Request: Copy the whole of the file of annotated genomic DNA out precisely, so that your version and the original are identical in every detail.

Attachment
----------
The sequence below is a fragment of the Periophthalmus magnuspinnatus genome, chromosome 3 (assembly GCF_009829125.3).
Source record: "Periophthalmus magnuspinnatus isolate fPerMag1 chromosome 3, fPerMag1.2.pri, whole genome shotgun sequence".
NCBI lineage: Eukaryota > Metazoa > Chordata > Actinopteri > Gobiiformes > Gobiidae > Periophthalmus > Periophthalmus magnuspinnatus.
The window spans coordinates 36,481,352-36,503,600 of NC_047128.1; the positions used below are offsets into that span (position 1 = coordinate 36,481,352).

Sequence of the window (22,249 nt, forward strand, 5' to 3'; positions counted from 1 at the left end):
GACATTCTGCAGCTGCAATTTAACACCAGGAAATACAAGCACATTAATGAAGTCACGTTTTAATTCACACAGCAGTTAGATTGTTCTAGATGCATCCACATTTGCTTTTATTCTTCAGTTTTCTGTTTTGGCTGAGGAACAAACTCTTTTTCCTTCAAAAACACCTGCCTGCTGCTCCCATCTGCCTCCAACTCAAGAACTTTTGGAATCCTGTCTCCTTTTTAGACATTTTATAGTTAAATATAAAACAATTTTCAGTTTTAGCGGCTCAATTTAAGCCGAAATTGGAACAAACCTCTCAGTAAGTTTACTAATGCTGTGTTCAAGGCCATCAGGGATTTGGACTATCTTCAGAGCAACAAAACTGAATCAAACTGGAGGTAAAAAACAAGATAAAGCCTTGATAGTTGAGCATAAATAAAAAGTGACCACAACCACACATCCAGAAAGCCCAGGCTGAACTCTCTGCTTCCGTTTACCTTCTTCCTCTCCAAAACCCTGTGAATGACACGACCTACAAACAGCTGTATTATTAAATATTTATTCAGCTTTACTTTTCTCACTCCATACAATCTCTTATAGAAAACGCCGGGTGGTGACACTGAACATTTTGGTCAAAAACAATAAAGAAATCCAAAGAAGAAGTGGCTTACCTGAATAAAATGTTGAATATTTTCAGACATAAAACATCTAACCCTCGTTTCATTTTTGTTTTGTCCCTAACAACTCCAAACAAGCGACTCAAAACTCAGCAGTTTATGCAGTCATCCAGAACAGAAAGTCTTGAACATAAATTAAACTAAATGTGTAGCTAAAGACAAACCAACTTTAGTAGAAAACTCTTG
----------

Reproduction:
The sequence below is a fragment of the Periophthalmus magnuspinnatus genome, chromosome 3 (assembly GCF_009829125.3).
Source record: "Periophthalmus magnuspinnatus isolate fPerMag1 chromosome 3, fPerMag1.2.pri, whole genome shotgun sequence".
NCBI lineage: Eukaryota > Metazoa > Chordata > Actinopteri > Gobiiformes > Gobiidae > Periophthalmus > Periophthalmus magnuspinnatus.
The window spans coordinates 36,481,352-36,503,600 of NC_047128.1; the positions used below are offsets into that span (position 1 = coordinate 36,481,352).

Sequence of the window (22,249 nt, forward strand, 5' to 3'; positions counted from 1 at the left end):
GACATTCTGCAGCTGCAATTTAACACCAGGAAATACAAGCACATTAATGAAGTCACGTTTTAATTCACACAGCAGTTAGATTGTTCTAGATGCATCCACATTTGCTTTTATTCTTCAGTTTTCTGTTTTGGCTGAGGAACAAACTCTTTTTCCTTCAAAAACACCTGCCTGCTGCTCCCATCTGCCTCCAACTCAAGAACTTTTGGAATCCTGTCTCCTTTTTAGACATTTTATAGTTAAATATAAAACAATTTTCAGTTTTAGCGGCTCAATTTAAGCCGAAATTGGAACAAACCTCTCAGTAAGTTTACTAATGCTGTGTTCAAGGCCATCAGGGATTTGGACTATCTTCAGAGCAACAAAACTGAATCAAACTGGAGGTAAAAAACAAGATAAAGCCTTGATAGTTGAGCATAAATAAAAAGTGACCACAACCACACATCCAGAAAGCCCAGGCTGAACTCTCTGCTTCCGTTTACCTTCTTCCTCTCCAAAACCCTGTGAATGACACGACCTACAAACAGCTGTATTATTAAATATTTATTCAGCTTTACTTTTCTCACTCCATACAATCTCTTATAGAAAACGCCGGGTGGTGACACTGAACATTTTGGTCAAAAACAATAAAGAAATCCAAAGAAGAAGTGGCTTACCTGAATAAAATGTTGAATATTTTCAGACATAAAACATCTAACCCTCGTTTCATTTTTGTTTTGTCCCTAACAACTCCAAACAAGCGACTCAAAACTCAGCAGTTTATGCAGTCATCCAGAACAGAAAGTCTTGAACATAAATTAAACTAAATGTGTAGCTAAAGACAAACCAACTTTAGTAGAAAACTCTTG